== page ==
Let's look at an example, in the case of Mo and Joe: Mo gets upset by something Joe says or does, and starts commenting on the thing that upsets them by criticizing Joe.

Joe feels the sting of the criticism and in response starts to withdraw by turning away from Mo instead of engaging with Mo in conversation.

Mo senses Joe's withdrawal and begins to feel ignored. Not liking this feeling of being ignored, Mo raises their voice at Joe, telling Joe that they're a bad communicator and that they need to listen better, maybe even calling Joe a less-than-flattering name. Mo feels justified in doing so, based on how Joe is behaving.

Joe doesn't like how Mo is talking to them, begins to feel angry (maybe hurt or scared inside, too), and puts up an even thicker wall. Joe may even want to "teach them a lesson" by ignoring Mo altogether or by walking away. Joe feels justified in doing so, based on how Mo is acting.

Mo now feels abandoned by Joe, while Joe now feels attacked or controlled by Mo.

Instead of focusing on the initial issue that was upsetting Mo at the beginning of their conversation, each partner has now been triggered into a state of high emotional stress.

By this point, both partners are feeling disconnected and under attack by the other. An argument or a stalemate has broken out and a fight-flight-or-freeze response kicks in. When couples say, "I don't even know what we're fighting about," it's usually a case of each partner being triggered by the other and both partners being stuck in the trigger loop.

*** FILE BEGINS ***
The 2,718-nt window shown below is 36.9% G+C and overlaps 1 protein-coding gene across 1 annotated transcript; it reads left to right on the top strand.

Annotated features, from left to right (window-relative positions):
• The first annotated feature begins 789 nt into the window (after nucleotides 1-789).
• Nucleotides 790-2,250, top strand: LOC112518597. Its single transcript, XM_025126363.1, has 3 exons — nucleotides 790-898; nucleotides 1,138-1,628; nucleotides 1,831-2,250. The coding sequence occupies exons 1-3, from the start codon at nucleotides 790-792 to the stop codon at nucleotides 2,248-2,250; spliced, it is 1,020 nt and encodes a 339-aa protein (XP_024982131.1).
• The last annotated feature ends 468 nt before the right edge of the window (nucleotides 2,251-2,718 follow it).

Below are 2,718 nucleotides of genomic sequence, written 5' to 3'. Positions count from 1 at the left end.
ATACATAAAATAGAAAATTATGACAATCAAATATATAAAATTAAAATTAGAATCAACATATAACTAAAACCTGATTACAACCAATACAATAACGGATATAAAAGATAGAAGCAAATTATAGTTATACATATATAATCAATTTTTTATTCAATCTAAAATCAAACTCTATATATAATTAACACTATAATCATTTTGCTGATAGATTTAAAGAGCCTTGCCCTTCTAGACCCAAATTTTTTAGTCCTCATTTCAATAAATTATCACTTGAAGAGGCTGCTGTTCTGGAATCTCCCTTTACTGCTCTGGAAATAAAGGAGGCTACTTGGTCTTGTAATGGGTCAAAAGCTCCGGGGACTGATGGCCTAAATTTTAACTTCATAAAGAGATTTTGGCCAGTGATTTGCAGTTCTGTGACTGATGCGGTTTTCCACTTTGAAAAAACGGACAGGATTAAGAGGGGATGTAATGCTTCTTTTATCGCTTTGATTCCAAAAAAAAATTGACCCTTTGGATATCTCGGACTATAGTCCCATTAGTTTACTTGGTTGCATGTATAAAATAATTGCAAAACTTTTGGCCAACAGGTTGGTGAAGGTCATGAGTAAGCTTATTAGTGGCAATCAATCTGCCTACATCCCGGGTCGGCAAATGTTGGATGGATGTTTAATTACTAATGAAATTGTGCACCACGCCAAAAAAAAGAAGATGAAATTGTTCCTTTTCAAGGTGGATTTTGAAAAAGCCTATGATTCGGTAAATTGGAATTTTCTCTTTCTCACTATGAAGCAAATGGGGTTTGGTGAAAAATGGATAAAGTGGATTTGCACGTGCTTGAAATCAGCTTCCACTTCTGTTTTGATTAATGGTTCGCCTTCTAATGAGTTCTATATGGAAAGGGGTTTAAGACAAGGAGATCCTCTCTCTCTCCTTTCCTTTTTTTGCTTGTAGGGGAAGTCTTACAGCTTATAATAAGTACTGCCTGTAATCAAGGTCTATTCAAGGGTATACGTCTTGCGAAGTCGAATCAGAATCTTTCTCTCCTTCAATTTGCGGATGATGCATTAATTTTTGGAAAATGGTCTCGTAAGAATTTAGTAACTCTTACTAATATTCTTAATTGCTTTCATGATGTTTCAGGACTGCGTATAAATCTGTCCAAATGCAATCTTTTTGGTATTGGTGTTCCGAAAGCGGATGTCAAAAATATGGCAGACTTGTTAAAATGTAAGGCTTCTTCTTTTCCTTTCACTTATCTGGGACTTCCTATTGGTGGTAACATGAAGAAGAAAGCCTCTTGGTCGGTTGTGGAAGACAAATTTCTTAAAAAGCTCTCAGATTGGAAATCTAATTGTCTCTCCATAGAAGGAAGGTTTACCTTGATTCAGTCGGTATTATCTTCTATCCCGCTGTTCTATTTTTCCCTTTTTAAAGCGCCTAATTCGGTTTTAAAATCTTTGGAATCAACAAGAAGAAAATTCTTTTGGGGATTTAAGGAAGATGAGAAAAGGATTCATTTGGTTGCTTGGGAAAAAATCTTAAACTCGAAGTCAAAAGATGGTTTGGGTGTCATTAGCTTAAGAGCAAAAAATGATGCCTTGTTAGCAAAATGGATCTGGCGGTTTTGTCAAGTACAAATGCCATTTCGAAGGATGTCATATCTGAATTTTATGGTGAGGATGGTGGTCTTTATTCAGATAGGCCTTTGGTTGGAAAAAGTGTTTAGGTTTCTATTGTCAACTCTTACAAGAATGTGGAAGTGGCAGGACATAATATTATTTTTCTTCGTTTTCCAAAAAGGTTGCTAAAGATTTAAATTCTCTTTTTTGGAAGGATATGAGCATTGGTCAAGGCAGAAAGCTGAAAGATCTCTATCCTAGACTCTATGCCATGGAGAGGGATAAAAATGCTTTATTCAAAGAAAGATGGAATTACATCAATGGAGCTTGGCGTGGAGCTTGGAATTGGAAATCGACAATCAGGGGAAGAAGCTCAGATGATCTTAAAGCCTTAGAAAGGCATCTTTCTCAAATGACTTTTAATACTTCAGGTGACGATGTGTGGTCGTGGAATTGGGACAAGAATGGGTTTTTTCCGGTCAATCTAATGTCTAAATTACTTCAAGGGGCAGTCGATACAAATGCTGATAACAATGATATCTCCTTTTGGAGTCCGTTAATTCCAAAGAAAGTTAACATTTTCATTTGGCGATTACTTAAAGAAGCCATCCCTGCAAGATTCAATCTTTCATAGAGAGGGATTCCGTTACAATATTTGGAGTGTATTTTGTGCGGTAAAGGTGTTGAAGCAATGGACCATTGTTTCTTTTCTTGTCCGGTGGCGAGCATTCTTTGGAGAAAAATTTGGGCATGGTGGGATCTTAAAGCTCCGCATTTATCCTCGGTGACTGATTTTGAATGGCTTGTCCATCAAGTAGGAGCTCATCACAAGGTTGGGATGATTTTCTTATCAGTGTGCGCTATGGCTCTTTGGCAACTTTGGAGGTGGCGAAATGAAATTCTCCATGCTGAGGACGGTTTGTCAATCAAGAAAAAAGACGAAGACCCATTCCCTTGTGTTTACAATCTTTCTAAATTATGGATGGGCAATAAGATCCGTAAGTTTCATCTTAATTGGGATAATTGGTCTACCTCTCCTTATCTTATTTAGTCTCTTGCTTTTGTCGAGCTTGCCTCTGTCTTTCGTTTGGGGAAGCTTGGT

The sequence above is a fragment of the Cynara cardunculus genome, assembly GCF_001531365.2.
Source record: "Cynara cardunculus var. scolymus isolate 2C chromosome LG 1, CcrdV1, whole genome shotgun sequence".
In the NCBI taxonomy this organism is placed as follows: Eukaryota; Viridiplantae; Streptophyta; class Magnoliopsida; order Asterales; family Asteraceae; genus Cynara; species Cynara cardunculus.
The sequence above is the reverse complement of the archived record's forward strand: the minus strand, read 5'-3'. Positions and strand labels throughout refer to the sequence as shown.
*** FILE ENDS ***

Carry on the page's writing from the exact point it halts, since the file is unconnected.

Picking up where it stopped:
So how do you break the cycle...? How do you get out of the loop?

That's what Relationship Coaching does: It helps you break the trigger cycle, and get out of the repetitious loop of feeling unheard, misunderstood, or at odds with your partner. If it was as simple as saying, "Here, follow these simple steps," I would list those steps here!

But resolving and healing a trigger cycle can actually be somewhat intricate and complex. Because of the blindspots we often have around our deepest vulnerabilities and the things that trigger us, it can be hard to treat this as a DIY (do it yourself) project, although not impossible. That said, modifying and course-correcting in the area of trigger cycles is a relationship game-changer, and I'm here to help make those changes.